Warm Winter Reads

The Chatham School Affair
by Thomas H. Cook
Bantam, 1997

Travel back to the 1920s as the narrator recounts a life-changing year of love and murder in a mystery that takes place in Chatham when an all-boys school hires Elizabeth Channing, the school’s first, and last, art teacher. “It was first published in 1997, but remains one of my best-selling ‘local flavor’ books,” says Mark Leach of Now Voyager Bookstore and Gallery in Provincetown.

Remembering the Music, Forgetting the Words: Travels with Mom in the Land of Dementia
by Kate Whouley
Beacon Press, 2011

As Alzheimer’s begins to take away the precious memories of Kate’s mother, Kate learns to live in the present and treasure the moment—the only memory her mother now has. “It is a beautifully written, inspiring, and at times even funny memoir about what life is like for a Cape Cod woman whose mother has Alzheimer’s. I loved this book!” says Vicky Titcomb of Titcomb’s Bookshop in Sandwich.

A Cape Cod Notebook
by Robert Finch
On Cape Publications, 2011

With the help of each unique essay in A Cape Cod Notebook, readers will be able to envision the Cape’s year-round beauty even during the snow-covered months. “A new paperback, the size of a notebook, by Cape Cod author Robert Finch, captures the charm of Cape Cod year-round, written in fifty-two bite-sized essays spanning the whole calendar year,” says Jean Mackenzie of The Brewster Bookstore.

Caleb’s Crossing
by Geraldine Brooks
Viking Adult, 2011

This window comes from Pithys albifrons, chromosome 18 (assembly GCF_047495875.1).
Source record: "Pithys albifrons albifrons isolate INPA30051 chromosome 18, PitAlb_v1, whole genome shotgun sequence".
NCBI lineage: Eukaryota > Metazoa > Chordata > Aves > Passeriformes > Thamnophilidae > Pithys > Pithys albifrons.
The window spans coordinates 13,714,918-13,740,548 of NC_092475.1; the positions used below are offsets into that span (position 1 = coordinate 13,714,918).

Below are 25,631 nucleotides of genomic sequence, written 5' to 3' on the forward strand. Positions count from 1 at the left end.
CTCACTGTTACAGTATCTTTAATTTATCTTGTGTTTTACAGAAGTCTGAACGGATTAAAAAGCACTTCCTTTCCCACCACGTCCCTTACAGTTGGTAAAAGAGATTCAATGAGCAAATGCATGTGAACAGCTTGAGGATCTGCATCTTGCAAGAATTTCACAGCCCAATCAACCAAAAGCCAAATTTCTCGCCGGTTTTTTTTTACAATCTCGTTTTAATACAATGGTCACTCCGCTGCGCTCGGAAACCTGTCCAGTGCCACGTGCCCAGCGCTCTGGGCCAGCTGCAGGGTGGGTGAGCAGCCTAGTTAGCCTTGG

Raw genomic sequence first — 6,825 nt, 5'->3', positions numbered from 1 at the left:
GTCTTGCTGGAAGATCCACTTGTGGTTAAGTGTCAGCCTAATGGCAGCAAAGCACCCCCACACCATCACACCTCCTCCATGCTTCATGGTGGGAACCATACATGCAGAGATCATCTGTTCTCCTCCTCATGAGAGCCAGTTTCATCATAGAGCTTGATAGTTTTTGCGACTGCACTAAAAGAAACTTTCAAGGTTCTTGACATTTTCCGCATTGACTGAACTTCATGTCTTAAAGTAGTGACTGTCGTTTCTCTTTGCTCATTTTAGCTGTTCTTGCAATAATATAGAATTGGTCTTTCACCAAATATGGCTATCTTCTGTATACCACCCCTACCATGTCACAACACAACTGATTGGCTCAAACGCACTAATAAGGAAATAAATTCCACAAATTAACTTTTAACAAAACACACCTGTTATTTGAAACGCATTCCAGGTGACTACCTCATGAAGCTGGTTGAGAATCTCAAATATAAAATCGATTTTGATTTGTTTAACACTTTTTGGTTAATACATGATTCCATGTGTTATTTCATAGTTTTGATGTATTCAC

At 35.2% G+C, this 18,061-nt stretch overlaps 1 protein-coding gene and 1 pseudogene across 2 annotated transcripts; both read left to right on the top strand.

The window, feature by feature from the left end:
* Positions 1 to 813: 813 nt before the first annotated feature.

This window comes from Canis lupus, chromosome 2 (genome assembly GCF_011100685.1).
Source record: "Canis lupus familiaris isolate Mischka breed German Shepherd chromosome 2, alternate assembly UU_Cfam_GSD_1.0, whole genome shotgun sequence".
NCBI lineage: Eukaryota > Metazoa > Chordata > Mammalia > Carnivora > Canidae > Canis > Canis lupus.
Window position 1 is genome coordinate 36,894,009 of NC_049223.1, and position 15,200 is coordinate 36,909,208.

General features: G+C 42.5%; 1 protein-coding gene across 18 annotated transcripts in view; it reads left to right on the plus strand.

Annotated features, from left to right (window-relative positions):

Bethia Mayfield dreams of pursuing an education on Martha’s Vineyard as her father tutors young Caleb, a Native American who ultimately transitions into 17th century Anglo-American society and becomes the first member of his tribe to graduate from Harvard University. “Seen through the eyes of the daughter of a local minister, it’s a fascinating look at the impact of cultures colliding, religion, education, and more by the Pulitzer Prize-winning author, Geraldine Brooks,” says Titcomb.

Mornings with Mailer:
A Recollection of Friendship 
by Dwayne Raymond
Harper, 2010

While working as the assistant to Norman Mailer in Provincetown during the last four years of the author’s life, Dwayne Raymond developed a bond that blossomed into a memorable friendship. The book recalls Raymond’s time with Mailer, and presents a true story of lessons learned and love lost to read at the start of the new year. “This touching memoir is a first book for Dwayne, and every bit the same quality as a polished author,” says Leach. “The personal relationship between Dwayne and Mr. Mailer was very special, and reading about it brings a warm view of that friendship.” –Emma Haselton

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